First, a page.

By the end of a ferocious battle in 1970, Army Special Forces medic Gary Michael Rose was down to “bandanas and shirtsleeves” for bandages.
Then-Sgt. Rose, who goes by Mike, was part of a small group of American commandos and local tribesmen on a covert mission in Laos during the Vietnam War. They were supposed to try to disrupt the North Vietnamese, who were funneling weapons on the Ho Chi Minh trail, a major supply route that networked throughout the country. The mission was covert because Laos was neutral during the war and there weren’t supposed to be any U.S. combat troops on the ground in Laos. It was called Operation Tailwind.
The Americans, who were members of what was called the Studies and Operations Group (SOG), started taking fire even before their helicopters landed. That was the start of a four-day firefight that left all 16 Americans wounded, including Rose.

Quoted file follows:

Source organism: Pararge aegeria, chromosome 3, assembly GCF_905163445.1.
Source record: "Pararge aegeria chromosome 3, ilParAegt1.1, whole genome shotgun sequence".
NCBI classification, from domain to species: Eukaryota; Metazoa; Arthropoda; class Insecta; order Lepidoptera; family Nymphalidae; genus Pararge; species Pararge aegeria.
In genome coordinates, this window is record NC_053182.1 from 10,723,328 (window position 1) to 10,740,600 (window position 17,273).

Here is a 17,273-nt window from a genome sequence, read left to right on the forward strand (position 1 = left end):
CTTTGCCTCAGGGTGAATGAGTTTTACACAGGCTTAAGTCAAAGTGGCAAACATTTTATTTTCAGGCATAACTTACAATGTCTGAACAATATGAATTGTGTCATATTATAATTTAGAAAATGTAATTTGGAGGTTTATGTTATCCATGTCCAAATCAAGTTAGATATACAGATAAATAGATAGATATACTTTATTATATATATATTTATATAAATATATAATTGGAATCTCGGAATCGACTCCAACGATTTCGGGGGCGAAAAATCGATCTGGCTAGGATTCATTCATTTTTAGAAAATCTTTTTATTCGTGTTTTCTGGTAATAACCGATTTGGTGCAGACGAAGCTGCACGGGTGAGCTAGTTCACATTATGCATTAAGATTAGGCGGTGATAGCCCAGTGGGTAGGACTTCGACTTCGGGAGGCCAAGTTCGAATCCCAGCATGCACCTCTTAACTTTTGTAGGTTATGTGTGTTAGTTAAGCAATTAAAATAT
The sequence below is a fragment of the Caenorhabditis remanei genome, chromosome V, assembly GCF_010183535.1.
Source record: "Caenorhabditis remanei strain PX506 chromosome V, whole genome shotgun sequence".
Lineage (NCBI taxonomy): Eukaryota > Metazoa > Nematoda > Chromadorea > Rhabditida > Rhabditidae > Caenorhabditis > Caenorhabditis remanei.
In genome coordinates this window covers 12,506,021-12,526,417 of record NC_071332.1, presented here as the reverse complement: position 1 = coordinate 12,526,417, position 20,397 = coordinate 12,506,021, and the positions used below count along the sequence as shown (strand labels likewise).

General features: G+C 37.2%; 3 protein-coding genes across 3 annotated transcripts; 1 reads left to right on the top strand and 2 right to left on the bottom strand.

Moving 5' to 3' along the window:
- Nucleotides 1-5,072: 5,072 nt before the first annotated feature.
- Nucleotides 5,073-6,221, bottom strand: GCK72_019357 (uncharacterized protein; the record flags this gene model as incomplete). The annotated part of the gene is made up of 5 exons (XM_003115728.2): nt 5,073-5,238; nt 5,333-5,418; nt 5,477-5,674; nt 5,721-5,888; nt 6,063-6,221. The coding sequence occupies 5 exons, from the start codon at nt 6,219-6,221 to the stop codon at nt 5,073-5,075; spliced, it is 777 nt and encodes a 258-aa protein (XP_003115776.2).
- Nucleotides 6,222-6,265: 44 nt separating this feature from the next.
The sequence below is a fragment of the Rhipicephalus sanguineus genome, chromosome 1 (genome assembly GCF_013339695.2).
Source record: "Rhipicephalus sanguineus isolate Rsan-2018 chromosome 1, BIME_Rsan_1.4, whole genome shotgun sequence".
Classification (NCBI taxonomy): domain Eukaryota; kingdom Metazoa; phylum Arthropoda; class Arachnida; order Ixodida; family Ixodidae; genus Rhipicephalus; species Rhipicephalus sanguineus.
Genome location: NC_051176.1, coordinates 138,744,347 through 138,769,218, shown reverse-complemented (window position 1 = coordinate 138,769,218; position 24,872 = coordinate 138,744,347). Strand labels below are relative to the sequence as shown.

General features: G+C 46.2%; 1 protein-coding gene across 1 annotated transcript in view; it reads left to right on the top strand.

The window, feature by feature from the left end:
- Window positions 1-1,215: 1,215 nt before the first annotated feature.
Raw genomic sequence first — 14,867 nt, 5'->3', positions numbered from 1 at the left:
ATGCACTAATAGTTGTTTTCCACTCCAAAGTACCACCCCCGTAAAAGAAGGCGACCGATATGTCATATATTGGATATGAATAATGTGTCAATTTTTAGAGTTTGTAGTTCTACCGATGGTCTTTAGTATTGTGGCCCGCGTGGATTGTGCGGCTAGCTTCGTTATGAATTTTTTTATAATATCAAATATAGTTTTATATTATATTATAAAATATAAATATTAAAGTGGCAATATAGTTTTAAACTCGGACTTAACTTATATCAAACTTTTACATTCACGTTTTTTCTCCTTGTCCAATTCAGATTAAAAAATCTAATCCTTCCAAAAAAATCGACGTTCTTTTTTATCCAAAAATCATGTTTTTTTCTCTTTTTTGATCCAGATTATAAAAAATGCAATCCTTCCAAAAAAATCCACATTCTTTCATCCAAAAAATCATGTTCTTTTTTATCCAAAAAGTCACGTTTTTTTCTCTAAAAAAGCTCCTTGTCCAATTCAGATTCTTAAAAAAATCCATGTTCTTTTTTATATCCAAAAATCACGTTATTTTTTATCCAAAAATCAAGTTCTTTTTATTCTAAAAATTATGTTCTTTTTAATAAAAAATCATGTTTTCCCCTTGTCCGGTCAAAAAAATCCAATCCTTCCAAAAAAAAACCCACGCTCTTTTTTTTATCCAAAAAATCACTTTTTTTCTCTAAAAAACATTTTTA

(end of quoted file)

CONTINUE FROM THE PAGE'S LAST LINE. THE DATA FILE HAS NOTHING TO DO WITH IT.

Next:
Rose worked constantly, despite his own serious wounds, including a hole in his foot big enough to slide his finger through.
“My job was to focus on the individuals that were hurt,” he said on Friday at the Pentagon. “When you focus in those kinds of circumstances, you don’t concern yourself about getting hurt or killed, because if you dwell on that or think about that, you’re not going to be able to focus on what you’re supposed to be doing, and you probably will get hurt or killed.”
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